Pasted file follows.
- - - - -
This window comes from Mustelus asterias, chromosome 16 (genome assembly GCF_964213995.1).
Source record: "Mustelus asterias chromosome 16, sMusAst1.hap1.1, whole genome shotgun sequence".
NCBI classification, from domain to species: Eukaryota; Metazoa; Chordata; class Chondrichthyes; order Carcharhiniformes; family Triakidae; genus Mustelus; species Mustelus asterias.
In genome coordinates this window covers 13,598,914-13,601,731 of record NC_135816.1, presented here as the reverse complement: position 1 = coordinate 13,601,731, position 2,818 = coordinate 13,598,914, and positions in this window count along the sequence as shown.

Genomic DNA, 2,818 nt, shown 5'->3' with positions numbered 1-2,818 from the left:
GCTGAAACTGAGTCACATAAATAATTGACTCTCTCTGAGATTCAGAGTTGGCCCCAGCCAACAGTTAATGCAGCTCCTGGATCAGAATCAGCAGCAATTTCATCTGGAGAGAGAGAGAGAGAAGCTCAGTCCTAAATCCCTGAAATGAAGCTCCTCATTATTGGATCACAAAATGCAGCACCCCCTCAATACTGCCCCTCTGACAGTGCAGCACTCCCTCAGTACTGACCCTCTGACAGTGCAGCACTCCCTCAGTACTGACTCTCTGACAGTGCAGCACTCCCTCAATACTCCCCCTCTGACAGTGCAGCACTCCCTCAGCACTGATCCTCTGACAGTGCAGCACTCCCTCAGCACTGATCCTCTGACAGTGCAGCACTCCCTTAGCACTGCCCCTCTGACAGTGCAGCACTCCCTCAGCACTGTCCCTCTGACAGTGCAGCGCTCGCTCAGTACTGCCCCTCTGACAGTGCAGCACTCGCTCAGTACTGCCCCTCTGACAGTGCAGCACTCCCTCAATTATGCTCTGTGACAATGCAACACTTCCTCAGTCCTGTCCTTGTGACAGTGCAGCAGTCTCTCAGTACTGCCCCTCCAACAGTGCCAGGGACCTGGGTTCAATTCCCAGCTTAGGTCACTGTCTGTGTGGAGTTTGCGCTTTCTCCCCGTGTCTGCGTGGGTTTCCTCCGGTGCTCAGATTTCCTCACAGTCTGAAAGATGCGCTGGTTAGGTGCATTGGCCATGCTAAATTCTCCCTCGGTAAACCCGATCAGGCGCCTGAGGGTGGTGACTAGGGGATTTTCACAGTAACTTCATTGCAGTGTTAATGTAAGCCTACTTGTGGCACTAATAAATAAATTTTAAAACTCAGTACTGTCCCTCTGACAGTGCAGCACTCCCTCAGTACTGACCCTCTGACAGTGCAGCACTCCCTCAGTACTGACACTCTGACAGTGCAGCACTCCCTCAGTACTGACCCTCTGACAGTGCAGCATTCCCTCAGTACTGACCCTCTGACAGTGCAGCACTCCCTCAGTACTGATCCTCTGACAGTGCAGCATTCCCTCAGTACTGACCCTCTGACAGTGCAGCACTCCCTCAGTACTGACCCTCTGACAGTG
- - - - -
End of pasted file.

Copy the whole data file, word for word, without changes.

This window comes from Mustelus asterias, chromosome 16 (genome assembly GCF_964213995.1).
Source record: "Mustelus asterias chromosome 16, sMusAst1.hap1.1, whole genome shotgun sequence".
NCBI classification, from domain to species: Eukaryota; Metazoa; Chordata; class Chondrichthyes; order Carcharhiniformes; family Triakidae; genus Mustelus; species Mustelus asterias.
In genome coordinates this window covers 13,598,914-13,601,731 of record NC_135816.1, presented here as the reverse complement: position 1 = coordinate 13,601,731, position 2,818 = coordinate 13,598,914, and positions in this window count along the sequence as shown.

Genomic DNA, 2,818 nt, shown 5'->3' with positions numbered 1-2,818 from the left:
GCTGAAACTGAGTCACATAAATAATTGACTCTCTCTGAGATTCAGAGTTGGCCCCAGCCAACAGTTAATGCAGCTCCTGGATCAGAATCAGCAGCAATTTCATCTGGAGAGAGAGAGAGAGAAGCTCAGTCCTAAATCCCTGAAATGAAGCTCCTCATTATTGGATCACAAAATGCAGCACCCCCTCAATACTGCCCCTCTGACAGTGCAGCACTCCCTCAGTACTGACCCTCTGACAGTGCAGCACTCCCTCAGTACTGACTCTCTGACAGTGCAGCACTCCCTCAATACTCCCCCTCTGACAGTGCAGCACTCCCTCAGCACTGATCCTCTGACAGTGCAGCACTCCCTCAGCACTGATCCTCTGACAGTGCAGCACTCCCTTAGCACTGCCCCTCTGACAGTGCAGCACTCCCTCAGCACTGTCCCTCTGACAGTGCAGCGCTCGCTCAGTACTGCCCCTCTGACAGTGCAGCACTCGCTCAGTACTGCCCCTCTGACAGTGCAGCACTCCCTCAATTATGCTCTGTGACAATGCAACACTTCCTCAGTCCTGTCCTTGTGACAGTGCAGCAGTCTCTCAGTACTGCCCCTCCAACAGTGCCAGGGACCTGGGTTCAATTCCCAGCTTAGGTCACTGTCTGTGTGGAGTTTGCGCTTTCTCCCCGTGTCTGCGTGGGTTTCCTCCGGTGCTCAGATTTCCTCACAGTCTGAAAGATGCGCTGGTTAGGTGCATTGGCCATGCTAAATTCTCCCTCGGTAAACCCGATCAGGCGCCTGAGGGTGGTGACTAGGGGATTTTCACAGTAACTTCATTGCAGTGTTAATGTAAGCCTACTTGTGGCACTAATAAATAAATTTTAAAACTCAGTACTGTCCCTCTGACAGTGCAGCACTCCCTCAGTACTGACCCTCTGACAGTGCAGCACTCCCTCAGTACTGACACTCTGACAGTGCAGCACTCCCTCAGTACTGACCCTCTGACAGTGCAGCATTCCCTCAGTACTGACCCTCTGACAGTGCAGCACTCCCTCAGTACTGATCCTCTGACAGTGCAGCATTCCCTCAGTACTGACCCTCTGACAGTGCAGCACTCCCTCAGTACTGACCCTCTGACAGTG